With reference now to FIG. 3, printhead 30 includes a drop forming transducer 28 which creates a liquid stream 52 that breaks up into ink drops 54. Selection of drops 54 as printing drops 66 or non-printing drops 68 will depend upon the phase of the droplet break off relative to the charging electrode voltage pulses that are applied to the to the charging electrode 62 that is part of the deflection mechanism 70, as will be described below. The charging electrode 62 is variably biased by a charging electrode waveform source 63. The charging electrode waveform source 63 provides a charging electrode waveform 64, in the form of a sequence of charging pulses. The charging electrode waveform 64 is periodic, having a charging electrode waveform period 80 (FIG. 4).

An embodiment of a charging electrode waveform 64 is shown in part B of FIG. 4. The charging electrode waveform 64 comprises a first voltage state 82 and a second voltage state 84. Drops breaking off during the first voltage state 82 are charged to a first charge state and drops breaking off during the second voltage state 84 are charged to a second charge state. The second voltage state 84 is typically at a high level, biased sufficiently to charge the drops 54 as they break off. The first voltage state 82 is typically at a low level relative to the printhead 30 such that the first charge state is relatively uncharged when compared to the second charge state. An exemplary range of values of the electrical potential difference between the first voltage state 82 and a second voltage state 84 is 50 to 300 volts and more preferably 90 to 150 volts.

Returning to a discussion of FIG. 3, when a relatively high level voltage or electrical potential is applied to the charging electrode 62 and a drop 54 breaks off from the liquid stream 52 in front of the charging electrode 62, the drop 54 acquires a charge and is deflected by deflection mechanism 70 towards the ink catcher 72 as non-printing drop 68. The non-printing drops 68 that strike the catcher face 74 form an ink film 76 on the face of the ink catcher 72. The ink film 76 flows down the catcher face 74 and enters liquid channel 78 (also called an ink channel), through which it flows to the ink recycling unit 44. The liquid channel 78 is typically formed between the body of the ink catcher 72 and a lower plate 79.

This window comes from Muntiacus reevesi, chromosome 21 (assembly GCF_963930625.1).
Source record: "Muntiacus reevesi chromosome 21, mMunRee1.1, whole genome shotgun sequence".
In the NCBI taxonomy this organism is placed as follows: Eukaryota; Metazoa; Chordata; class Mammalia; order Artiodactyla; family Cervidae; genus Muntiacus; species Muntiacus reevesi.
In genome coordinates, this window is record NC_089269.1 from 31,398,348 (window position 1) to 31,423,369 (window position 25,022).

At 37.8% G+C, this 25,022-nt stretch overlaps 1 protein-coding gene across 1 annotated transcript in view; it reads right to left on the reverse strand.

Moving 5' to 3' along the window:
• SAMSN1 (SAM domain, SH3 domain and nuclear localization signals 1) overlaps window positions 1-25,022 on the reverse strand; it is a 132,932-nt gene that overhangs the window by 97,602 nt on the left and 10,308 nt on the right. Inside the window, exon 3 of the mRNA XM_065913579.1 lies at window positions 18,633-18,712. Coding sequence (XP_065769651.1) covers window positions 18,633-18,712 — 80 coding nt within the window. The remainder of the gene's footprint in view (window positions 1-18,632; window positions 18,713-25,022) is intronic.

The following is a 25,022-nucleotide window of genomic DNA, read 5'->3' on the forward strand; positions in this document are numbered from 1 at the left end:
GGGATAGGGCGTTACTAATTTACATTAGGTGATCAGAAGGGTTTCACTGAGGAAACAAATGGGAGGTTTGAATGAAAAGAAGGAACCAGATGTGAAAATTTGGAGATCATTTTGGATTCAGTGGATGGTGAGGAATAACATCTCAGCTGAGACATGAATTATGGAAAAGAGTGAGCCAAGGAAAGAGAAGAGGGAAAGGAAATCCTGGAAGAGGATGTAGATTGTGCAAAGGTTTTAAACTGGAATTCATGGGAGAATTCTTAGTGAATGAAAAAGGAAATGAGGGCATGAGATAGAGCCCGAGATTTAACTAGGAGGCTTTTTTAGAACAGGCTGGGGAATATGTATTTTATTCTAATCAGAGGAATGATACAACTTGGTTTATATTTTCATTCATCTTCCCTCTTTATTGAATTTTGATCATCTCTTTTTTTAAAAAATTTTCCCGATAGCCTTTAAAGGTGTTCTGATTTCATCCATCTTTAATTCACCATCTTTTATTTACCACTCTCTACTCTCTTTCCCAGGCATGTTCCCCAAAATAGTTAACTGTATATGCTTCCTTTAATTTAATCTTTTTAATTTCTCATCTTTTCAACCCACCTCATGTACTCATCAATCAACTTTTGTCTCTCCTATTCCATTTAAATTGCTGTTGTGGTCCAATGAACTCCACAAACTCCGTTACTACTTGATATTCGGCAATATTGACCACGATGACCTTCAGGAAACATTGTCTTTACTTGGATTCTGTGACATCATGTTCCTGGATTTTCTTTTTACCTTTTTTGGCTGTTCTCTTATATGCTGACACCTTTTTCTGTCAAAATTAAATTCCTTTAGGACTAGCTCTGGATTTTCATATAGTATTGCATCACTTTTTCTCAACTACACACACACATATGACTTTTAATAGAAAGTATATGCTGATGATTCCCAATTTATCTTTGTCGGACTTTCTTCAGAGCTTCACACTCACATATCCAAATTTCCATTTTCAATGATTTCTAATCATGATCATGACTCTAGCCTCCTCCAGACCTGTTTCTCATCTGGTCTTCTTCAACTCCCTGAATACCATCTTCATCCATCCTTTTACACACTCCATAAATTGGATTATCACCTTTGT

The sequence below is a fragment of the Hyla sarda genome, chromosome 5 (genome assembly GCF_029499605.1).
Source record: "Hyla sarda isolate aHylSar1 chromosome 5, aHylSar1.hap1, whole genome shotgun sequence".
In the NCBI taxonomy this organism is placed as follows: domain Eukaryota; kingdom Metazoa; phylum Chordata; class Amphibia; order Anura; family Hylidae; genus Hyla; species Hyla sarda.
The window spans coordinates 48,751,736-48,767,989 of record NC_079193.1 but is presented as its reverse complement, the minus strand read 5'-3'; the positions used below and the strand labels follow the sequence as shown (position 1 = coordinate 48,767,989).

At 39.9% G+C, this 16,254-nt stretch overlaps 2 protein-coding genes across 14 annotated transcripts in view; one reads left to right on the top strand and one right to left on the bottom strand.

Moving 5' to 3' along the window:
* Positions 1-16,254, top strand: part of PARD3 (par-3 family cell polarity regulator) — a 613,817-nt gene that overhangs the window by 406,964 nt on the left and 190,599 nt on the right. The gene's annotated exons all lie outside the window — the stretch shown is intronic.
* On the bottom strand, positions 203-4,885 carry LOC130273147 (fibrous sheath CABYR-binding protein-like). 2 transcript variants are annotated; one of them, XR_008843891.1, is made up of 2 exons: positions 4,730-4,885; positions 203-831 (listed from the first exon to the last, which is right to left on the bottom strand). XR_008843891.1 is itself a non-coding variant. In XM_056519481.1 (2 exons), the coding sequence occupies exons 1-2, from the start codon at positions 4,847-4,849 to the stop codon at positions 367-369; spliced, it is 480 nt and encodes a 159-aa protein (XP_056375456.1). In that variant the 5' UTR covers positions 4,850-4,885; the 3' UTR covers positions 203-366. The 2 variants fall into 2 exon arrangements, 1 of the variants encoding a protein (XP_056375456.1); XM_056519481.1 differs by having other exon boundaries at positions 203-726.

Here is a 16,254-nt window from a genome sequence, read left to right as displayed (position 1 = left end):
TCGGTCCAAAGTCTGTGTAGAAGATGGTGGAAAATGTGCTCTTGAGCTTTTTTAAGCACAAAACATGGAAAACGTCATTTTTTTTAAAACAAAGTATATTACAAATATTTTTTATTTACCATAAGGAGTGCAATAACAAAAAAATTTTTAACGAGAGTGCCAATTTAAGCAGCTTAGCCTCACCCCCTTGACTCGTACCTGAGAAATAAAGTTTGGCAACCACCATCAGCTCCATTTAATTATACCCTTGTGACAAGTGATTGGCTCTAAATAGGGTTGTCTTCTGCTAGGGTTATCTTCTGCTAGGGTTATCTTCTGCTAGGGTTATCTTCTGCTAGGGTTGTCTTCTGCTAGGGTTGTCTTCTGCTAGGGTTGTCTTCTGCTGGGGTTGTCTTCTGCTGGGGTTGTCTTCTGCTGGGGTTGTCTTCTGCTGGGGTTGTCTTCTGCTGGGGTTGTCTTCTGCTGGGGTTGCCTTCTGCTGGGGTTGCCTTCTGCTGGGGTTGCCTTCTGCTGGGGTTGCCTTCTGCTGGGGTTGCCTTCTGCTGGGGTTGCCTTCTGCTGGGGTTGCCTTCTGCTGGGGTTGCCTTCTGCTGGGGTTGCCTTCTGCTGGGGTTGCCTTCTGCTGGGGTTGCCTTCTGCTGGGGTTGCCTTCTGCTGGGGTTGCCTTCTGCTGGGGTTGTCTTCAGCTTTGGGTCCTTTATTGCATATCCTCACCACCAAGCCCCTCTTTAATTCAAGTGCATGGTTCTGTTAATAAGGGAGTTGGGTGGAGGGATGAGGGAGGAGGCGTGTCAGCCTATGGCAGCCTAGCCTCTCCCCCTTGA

Deflection occurs when drops 54 break off from the liquid stream 52 while the potential of the charging electrode 62 is provided with an appropriate voltage. The drops 54 will then acquire an induced electrical charge that remains upon the droplet surface. The charge on an individual drop 54 has a polarity opposite that of the charging electrode 62 and a magnitude that is dependent upon the magnitude of the voltage and the coupling capacitance between the charging electrode 62 and the drop 54 at the instant the drop 54 separates from the liquid jet. This coupling capacitance is dependent in part on the spacing between the charging electrode 62 and the drop 54 as it is breaking off. It can also be dependent on the vertical position of the breakoff point 59 relative to the center of the charge electrode 62. After the charged drops 54 have broken away from the liquid stream 52, they continue to pass through the electric fields produced by the charge plate. These electric fields provide a force on the charged drops deflecting them toward the charging electrode 62. The charging electrode 62, even though it cycled between the first and the second voltage states, thus acts as a deflection electrode to help deflect charged drops away from the initial trajectory 57 and toward the ink catcher 72. After passing the charging electrode 62, the drops 54 will travel in close proximity to the catcher face 74 which is typically constructed of a conductor or dielectric. The charges on the surface of the non-printing drops 68 will induce either a surface charge density charge (for a catcher face 74 constructed of a conductor) or a polarization density charge (for a catcher face 74 constructed of a dielectric). The induced charges on the catcher face 74 produce an attractive force on the charged non-printing drops 68. The attractive force on the non-printing drops 68 is identical to that which would be produced by a fictitious charge (opposite in polarity and equal in magnitude) located inside the ink catcher 72 at a distance from the surface equal to the distance between the ink catcher 72 and the non-printing drops 68. The fictitious charge is called an image charge. The attractive force exerted on the charged non-printing drops 68 by the catcher face 74 causes the charged non-printing drops 68 to deflect away from their initial trajectory 57 and accelerate along a non-print trajectory 86 toward the catcher face 74 at a rate proportional to the square of the droplet charge and inversely proportional to the droplet mass. In this embodiment, the ink catcher 72, due to the induced charge distribution, comprises a portion of the deflection mechanism 70. In other embodiments, the deflection mechanism 70 can include one or more additional electrodes to generate an electric field through which the charged droplets pass so as to deflect the charged droplets. For example, an optional single biased deflection electrode 71 in front of the upper grounded portion of the catcher can be used. In some embodiments, the charging electrode 62 can include a second portion on the second side of the jet array, denoted by the dashed line charging electrode 62′, which supplied with the same charging electrode waveform 64 as the first portion of the charging electrode 62.